The Brahms quintet lost something in being placed after the very satisfying Kutág quartet (more on this later). They played it with intense passion but a light touch, and great energy, especially in the hands of first violin Jana Kuss. Her very individually felt passionate expression was unique, far from one size fits all, a very flowing long-reaching kind of phrasing, which doesn’t hurry the psychology of the music, music which does take its own time — it does have a tendency to spread out. Though some sections perhaps they let slip by with less convincing vitality, though no less energy, the four movements seemed irreducible, self contained sections, yet fit quite snuggly without mortar into an arc.
The Kuss Quartet seems to be particularly zealous, in a good way, about the music of György Kurtág. Their style and sensibility seems to find a friend in his music. The Officium Breve is in several very short, carefully crafted parts with silence in between many of them. The silence is not emptiness, it is still music, though there is no movement in the physical sense; they are not necessarily suspenseful or full or pregnant silences, they are not asked to pay their way in dramatic effect, rather they are contemplative, as the entire piece is. The piece reminds me of a gothic cathedral, with stylistically different parts, made generations apart, all harmoniously joined together, making up unmeasurable interstices to form a monumental space which suggests unfathomable heights, each part you come across inviting a private reaction at a very human level. But we don’t want to push the analogy between music and architecture too far: “frozen music” sounds about as appealing as frozen vegetables, or frozen dinner, or frozen yogurt.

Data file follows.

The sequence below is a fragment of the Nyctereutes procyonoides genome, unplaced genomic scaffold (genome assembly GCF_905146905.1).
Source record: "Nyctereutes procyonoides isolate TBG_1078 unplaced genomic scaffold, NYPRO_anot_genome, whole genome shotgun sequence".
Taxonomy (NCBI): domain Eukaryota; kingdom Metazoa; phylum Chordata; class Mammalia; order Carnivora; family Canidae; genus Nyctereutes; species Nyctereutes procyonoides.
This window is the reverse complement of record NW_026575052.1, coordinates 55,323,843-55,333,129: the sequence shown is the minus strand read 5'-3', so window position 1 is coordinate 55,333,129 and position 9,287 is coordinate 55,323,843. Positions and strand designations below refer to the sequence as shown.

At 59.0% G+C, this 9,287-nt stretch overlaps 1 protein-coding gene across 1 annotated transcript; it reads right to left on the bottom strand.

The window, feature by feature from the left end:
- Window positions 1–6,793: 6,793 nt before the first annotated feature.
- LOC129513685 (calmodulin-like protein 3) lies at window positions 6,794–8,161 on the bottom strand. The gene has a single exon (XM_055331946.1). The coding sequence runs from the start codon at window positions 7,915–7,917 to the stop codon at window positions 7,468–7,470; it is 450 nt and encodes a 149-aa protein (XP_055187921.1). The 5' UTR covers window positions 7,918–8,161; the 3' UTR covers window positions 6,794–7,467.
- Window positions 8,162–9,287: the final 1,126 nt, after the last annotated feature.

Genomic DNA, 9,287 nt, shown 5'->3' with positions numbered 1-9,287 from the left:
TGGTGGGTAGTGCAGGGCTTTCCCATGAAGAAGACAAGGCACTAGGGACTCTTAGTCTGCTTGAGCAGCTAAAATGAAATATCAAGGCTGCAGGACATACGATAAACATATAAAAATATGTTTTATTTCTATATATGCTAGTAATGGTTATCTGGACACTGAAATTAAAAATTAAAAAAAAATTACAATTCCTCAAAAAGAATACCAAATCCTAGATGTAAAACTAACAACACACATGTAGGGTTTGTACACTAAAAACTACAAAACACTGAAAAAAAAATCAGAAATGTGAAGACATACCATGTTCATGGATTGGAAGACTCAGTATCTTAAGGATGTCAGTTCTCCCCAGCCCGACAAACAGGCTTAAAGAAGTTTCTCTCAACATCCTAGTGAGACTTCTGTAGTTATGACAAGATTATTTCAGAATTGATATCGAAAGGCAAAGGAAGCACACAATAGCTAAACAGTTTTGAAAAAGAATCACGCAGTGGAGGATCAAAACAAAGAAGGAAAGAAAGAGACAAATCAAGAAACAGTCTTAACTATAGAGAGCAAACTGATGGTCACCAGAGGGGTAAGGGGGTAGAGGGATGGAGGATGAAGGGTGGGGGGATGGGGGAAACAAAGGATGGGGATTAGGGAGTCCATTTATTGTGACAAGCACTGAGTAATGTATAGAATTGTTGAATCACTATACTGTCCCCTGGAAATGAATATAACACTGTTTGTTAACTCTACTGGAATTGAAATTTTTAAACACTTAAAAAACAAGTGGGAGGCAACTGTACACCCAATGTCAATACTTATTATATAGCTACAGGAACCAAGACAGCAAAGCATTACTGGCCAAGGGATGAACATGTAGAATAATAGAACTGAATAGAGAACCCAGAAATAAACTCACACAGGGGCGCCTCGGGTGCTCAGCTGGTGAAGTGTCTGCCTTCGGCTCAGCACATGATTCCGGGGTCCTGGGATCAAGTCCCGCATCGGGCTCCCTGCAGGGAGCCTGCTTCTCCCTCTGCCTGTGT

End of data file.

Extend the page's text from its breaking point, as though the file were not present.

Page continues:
The music is also like an interstellar journey through space — bright, full encounters with stars and planets, each unique and irreplaceable, having been placed by nature over such an inhumanly long time, joined together by long expanses of “void,” all black and points of subtly colored starlight, but no less full of wonder. The phrases of music have a dense private language, very carefully and economically written down, something like Shakespeare’s poetry, or perhaps more like Yeats’, or even Robert Graves’. Really it is not like anything because it is music — it feels its way, like all of us, but with such a clear image of where it is and where it is going, only this is a non-visual, nonverbal image. Kurtág even uses quotations — of Anton Webern and his teacher-mentor in Hungary Endre Szervánszky — in a unique, personal, very fitting way, very different from Stravinsky’s use of quotations, for example. We do need to hear more of this music here. We shouldn’t be starved of music like Kurtág’s and moreover his source of inspiration (after leaving Hungary for Paris), Webern and the rest of the Second Viennese School, so that they become special treats encountered by chance.